There is still stigma associated with mental health difficulties, despite much research and a growing number of people willing to talk about their struggles. Stigma around mood and anxiety problems during pregnancy and postpartum seems even more punishing and unfair – it isolates new moms and robs of what is supposed to be a joyful experience.
Healthy Moms Blog
Fatigue is a common concern I see in my practice, especially in new moms and caregivers. When you’re raising a young family, you’re often leading a very busy lifestyle, with less than ideal sleep quality and quantity, so a certain amount of fatigue is expected! The best thing you can do for yourself is acknowledge the amount of work you’re doing for your family and allow yourself time for self care. This can be challenging for new moms but taking care of yourself is one of the most important things you can do for the health and happiness of your family. Read on for 7 tips to take care of yourself and improve your energy levels:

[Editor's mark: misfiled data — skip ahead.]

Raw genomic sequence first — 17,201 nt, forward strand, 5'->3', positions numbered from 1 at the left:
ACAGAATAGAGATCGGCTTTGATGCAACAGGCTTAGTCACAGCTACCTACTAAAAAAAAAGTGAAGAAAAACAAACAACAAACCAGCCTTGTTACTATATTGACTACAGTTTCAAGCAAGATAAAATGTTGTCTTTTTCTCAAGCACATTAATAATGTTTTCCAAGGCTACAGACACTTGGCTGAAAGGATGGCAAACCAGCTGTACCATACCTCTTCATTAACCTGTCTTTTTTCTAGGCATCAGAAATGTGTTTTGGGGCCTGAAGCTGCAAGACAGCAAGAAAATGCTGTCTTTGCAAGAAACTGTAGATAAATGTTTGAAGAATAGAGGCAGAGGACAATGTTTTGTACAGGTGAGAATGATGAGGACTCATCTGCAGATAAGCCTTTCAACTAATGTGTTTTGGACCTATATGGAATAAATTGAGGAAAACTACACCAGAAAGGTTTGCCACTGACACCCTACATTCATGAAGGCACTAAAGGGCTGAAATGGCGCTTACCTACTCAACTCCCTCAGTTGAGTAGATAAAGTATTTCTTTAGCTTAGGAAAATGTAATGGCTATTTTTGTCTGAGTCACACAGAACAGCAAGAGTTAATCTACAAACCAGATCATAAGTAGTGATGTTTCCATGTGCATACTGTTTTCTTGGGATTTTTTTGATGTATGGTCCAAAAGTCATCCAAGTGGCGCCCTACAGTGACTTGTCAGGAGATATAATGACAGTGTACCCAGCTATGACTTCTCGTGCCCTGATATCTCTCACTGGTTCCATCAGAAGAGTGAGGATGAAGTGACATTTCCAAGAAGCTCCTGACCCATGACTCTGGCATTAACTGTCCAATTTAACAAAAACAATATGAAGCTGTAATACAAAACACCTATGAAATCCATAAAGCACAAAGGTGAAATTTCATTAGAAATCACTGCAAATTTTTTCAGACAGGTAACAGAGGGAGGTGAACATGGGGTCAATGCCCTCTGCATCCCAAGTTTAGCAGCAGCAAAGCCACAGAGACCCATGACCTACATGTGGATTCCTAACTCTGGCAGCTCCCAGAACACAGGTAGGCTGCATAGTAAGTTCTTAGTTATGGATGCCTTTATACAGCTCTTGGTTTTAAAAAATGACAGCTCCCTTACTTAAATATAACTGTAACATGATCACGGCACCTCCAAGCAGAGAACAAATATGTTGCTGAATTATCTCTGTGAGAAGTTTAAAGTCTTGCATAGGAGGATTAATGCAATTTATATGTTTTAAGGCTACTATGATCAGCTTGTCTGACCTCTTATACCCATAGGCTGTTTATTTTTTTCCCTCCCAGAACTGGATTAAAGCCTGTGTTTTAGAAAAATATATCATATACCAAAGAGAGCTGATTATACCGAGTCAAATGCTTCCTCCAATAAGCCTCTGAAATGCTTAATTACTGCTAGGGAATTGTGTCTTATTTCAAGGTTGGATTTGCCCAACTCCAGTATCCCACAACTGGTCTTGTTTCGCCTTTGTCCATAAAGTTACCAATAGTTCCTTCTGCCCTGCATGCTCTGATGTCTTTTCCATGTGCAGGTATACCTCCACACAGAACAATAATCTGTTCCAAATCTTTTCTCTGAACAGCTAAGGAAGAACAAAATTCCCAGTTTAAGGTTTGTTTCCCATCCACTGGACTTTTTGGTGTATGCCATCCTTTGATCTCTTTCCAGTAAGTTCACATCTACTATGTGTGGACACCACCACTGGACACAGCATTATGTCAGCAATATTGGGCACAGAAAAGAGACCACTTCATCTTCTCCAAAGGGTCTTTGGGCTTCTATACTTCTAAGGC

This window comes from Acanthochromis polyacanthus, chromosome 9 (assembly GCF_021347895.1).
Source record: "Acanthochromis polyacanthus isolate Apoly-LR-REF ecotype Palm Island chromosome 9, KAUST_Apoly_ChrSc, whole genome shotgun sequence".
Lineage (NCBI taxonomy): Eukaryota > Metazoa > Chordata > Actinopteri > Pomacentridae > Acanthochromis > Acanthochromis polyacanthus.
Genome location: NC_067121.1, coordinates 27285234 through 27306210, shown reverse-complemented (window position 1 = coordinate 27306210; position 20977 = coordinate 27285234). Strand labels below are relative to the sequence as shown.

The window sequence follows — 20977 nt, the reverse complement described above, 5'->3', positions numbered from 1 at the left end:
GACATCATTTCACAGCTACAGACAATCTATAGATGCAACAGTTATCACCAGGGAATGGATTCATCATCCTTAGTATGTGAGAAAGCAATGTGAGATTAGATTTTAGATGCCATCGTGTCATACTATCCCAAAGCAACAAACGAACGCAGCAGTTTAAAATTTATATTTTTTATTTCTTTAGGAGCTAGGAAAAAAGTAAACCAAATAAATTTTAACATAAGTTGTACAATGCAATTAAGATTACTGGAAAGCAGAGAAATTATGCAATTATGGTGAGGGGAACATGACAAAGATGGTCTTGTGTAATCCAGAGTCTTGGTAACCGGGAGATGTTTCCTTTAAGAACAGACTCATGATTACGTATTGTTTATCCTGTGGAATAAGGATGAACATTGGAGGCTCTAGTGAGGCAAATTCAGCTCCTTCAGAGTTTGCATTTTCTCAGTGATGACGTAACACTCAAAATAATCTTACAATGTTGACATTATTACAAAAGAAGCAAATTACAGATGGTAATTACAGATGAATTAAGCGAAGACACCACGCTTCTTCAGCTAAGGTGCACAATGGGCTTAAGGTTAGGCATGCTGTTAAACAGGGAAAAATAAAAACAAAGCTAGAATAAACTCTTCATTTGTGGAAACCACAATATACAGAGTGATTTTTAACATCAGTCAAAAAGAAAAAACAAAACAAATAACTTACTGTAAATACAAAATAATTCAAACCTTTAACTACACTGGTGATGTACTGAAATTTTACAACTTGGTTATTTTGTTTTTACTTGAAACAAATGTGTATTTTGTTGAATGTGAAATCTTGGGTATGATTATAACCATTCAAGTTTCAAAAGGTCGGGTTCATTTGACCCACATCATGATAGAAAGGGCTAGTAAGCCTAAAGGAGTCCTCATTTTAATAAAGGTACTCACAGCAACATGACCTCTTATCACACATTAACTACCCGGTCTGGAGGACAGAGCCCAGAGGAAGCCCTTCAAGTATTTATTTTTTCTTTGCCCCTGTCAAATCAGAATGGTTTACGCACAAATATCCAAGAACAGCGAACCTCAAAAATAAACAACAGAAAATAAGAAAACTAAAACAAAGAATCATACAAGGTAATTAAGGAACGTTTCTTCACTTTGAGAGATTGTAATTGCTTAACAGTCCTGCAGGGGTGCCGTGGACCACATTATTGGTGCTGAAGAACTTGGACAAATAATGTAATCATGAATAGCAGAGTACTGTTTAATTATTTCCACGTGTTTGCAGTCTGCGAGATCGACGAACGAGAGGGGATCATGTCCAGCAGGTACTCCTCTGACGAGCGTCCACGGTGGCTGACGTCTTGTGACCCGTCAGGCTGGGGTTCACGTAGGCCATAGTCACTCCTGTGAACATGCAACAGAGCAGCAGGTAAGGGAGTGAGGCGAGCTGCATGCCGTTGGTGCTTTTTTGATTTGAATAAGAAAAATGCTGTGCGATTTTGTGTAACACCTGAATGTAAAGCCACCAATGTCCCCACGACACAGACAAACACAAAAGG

Ooops…I leaked a little urine...
Do you wear a panty liner when you go to a fitness class or if you are heading out for a run? Do you cross your legs when you have to sneeze? Leaking urine when you sneeze, jump, twist or have to go is not normal! It is our body telling us that something isn’t working properly. Too often women are told by the doctors that this is ‘normal’ after child birth or later in life. And, if you follow any Facebook mom group, you will see this brought up all the time as this thing that just happens with a little giggle or “oops”.
Being a relatively new mom, with a daughter who is 15 months old, self care is something I’ve been thinking a lot about lately. I went back to work around three months ago, and have found the transition to be challenging, after being on maternity leave for just over 13 months. For some moms it is an easy transition, but for others it can be difficult. People tend to call it a transition, but my experience felt more like a switch – one day you spend every waking moment with your baby and the next, you’re working eight hours a day, plus the commute.